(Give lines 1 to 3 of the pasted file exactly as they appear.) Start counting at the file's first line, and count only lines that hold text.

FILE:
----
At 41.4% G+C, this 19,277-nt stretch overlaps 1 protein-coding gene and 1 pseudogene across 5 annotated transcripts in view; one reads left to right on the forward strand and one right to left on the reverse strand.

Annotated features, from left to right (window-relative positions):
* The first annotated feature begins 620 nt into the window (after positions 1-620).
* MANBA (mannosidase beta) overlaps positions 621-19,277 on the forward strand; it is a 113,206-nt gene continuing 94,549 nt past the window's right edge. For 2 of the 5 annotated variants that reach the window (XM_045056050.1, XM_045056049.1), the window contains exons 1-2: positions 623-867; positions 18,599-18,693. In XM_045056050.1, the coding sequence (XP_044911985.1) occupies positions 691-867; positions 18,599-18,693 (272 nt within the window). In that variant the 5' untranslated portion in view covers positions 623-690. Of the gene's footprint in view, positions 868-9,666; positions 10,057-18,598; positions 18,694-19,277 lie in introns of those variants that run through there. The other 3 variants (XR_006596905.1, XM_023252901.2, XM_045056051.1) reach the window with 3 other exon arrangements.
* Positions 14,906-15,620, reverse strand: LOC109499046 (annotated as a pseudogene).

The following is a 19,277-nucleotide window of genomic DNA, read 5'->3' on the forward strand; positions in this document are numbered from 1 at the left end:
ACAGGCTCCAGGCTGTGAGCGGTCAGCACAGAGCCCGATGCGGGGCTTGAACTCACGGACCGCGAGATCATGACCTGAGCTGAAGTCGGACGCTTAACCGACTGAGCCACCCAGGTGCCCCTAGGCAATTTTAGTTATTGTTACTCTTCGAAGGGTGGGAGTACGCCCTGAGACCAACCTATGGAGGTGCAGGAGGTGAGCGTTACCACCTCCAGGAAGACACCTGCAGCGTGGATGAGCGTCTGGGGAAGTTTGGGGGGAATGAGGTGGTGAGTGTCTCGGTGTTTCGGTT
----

At 41.4% G+C, this 19,277-nt stretch overlaps 1 protein-coding gene and 1 pseudogene across 5 annotated transcripts in view; one reads left to right on the forward strand and one right to left on the reverse strand.

Annotated features, from left to right (window-relative positions):
* The first annotated feature begins 620 nt into the window (after positions 1-620).